SAN ANTONIO -

San Antonio has a world championship basketball team, and may soon have the world champion weightlifter as well.

Ryan Carillo, a graduate of O’Connor High School and a current student at Texas State University in San Marcos, is currently training and raising money for his bid at the title in Quantos, Lithuania, in May.

He’s 300 pounds, 6 foot 5 inches tall, and can lift twice his weight.

It’s an especially remarkable feat because while in high school playing football, he herniated a disc in his spinal column and was told his athletic career was over.

"(The) doctor said, 'You're not going to be able to play football (and) definitely not going to be able to lift.' ... I didn't listen to him," Carillo said.

Two years ago, he began power-lifting. He entered a competition and won, breaking the record by 50 pounds.

Last summer, he went to the U.S. Championship and wound up winning the Super Heavyweight Junior Championship and being place on the U.S. Team for the world competition.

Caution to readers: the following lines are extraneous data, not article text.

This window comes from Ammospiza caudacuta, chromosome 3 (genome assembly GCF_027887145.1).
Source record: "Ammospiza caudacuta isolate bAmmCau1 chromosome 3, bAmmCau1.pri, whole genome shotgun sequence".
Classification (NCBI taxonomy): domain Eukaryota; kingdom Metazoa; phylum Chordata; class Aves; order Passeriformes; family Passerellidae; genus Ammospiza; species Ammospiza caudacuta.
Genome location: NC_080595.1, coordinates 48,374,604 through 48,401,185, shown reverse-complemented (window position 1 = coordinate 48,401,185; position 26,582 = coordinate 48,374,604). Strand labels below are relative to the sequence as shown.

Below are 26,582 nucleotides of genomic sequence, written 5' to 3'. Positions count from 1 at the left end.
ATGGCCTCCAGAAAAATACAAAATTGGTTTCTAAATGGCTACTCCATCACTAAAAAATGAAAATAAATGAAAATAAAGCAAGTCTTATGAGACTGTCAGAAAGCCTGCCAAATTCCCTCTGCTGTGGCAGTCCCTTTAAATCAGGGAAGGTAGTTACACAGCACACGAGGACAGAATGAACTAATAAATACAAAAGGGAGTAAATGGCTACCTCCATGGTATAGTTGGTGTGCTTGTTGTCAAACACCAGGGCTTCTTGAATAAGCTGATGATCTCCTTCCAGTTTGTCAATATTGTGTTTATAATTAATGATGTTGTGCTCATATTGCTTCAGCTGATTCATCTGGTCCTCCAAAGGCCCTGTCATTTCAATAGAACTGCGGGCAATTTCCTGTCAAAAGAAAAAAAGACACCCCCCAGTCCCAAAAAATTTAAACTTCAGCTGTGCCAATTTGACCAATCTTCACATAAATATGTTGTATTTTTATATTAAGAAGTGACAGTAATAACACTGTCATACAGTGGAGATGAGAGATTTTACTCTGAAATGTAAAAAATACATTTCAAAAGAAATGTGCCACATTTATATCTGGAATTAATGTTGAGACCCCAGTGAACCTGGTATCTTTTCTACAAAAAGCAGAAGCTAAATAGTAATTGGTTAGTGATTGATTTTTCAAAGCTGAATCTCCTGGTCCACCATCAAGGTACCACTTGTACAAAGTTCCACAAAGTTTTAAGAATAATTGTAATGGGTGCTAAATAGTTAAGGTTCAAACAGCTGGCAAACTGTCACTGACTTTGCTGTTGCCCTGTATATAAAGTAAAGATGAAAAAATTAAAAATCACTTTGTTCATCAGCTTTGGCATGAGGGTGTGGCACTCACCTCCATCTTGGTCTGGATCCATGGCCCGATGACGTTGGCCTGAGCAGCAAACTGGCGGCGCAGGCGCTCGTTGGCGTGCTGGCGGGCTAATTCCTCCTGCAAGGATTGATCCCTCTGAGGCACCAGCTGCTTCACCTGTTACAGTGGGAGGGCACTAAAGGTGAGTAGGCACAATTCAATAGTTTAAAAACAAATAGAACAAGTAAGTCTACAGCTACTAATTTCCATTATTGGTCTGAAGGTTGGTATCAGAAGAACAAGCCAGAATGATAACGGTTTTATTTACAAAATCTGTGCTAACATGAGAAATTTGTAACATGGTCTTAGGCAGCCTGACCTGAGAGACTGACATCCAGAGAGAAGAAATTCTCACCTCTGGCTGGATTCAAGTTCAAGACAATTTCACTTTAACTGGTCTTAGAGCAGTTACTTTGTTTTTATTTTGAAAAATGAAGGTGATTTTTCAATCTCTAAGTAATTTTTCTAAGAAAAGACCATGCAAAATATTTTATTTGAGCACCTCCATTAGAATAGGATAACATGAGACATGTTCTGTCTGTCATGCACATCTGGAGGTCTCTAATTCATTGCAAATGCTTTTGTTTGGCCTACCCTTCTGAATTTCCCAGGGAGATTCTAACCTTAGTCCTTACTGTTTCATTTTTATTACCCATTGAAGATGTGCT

His trainer is an eight-time world champ himself, with 35 years in the sport. He says Carillo has the dedication and personality to take the title and has been training perfectly to make it happen.

"He got there a lot sooner than I thought he would. I'm very proud," said Gene Bell Jr.

The problem that both men are faced with is a common one for those competing in amateur sports like power-lifting.

It boils down to money.

Without major sponsors, the athletes themselves must raise the thousands of dollars for their training, and when they get the chance to take a title, the price rises as well.

Carillo must raise $3,000 to $6,000 just to pay for the trip to the competition in Lithuania.

Casey Whittington is Carillo’s friend and has taken charge of the fundraising effort. He has no doubts that anyone who donates to this quest will be rewarded with the knowledge that they helped a world title win.

"We will have a world champion bench-presser. He's slated to do very well there. If he does what he can, he will win,” predicted Whittingon.

As for Carillo himself, the 21-year-old is not stopping for a minute to consider the money won’t be raised.

"I'm in the gym three to four times a week for about two hours at a time. Tonnage-wise, on a typical bench press day, it'll be around 17,000 pounds total lifted," he explained.

The website for Carillo and his fundraising efforts is www.txstrongman.com.